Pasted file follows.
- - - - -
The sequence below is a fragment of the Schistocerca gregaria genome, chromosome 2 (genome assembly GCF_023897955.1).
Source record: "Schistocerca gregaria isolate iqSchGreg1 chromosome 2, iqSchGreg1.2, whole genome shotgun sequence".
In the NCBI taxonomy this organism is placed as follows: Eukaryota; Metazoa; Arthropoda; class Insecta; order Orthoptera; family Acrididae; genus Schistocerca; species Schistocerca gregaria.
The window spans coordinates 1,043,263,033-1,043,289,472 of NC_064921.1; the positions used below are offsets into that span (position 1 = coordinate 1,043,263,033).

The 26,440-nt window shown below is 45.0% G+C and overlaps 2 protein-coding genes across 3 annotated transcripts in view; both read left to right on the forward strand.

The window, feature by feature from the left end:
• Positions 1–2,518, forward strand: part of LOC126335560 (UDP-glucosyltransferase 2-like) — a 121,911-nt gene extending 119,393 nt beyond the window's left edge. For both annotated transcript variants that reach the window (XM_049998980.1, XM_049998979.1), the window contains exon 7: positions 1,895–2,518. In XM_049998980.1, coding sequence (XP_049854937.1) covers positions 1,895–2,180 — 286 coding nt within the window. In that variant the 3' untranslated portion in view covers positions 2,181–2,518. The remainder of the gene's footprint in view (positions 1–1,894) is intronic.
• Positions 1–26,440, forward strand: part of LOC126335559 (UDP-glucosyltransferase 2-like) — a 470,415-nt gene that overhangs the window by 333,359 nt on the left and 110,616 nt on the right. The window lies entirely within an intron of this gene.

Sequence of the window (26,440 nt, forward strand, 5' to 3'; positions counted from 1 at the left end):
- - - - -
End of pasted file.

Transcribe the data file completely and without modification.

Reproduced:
The sequence below is a fragment of the Schistocerca gregaria genome, chromosome 2 (genome assembly GCF_023897955.1).
Source record: "Schistocerca gregaria isolate iqSchGreg1 chromosome 2, iqSchGreg1.2, whole genome shotgun sequence".
In the NCBI taxonomy this organism is placed as follows: Eukaryota; Metazoa; Arthropoda; class Insecta; order Orthoptera; family Acrididae; genus Schistocerca; species Schistocerca gregaria.
The window spans coordinates 1,043,263,033-1,043,289,472 of NC_064921.1; the positions used below are offsets into that span (position 1 = coordinate 1,043,263,033).

The 26,440-nt window shown below is 45.0% G+C and overlaps 2 protein-coding genes across 3 annotated transcripts in view; both read left to right on the forward strand.

The window, feature by feature from the left end:
• Positions 1–2,518, forward strand: part of LOC126335560 (UDP-glucosyltransferase 2-like) — a 121,911-nt gene extending 119,393 nt beyond the window's left edge. For both annotated transcript variants that reach the window (XM_049998980.1, XM_049998979.1), the window contains exon 7: positions 1,895–2,518. In XM_049998980.1, coding sequence (XP_049854937.1) covers positions 1,895–2,180 — 286 coding nt within the window. In that variant the 3' untranslated portion in view covers positions 2,181–2,518. The remainder of the gene's footprint in view (positions 1–1,894) is intronic.
• Positions 1–26,440, forward strand: part of LOC126335559 (UDP-glucosyltransferase 2-like) — a 470,415-nt gene that overhangs the window by 333,359 nt on the left and 110,616 nt on the right. The window lies entirely within an intron of this gene.

Sequence of the window (26,440 nt, forward strand, 5' to 3'; positions counted from 1 at the left end):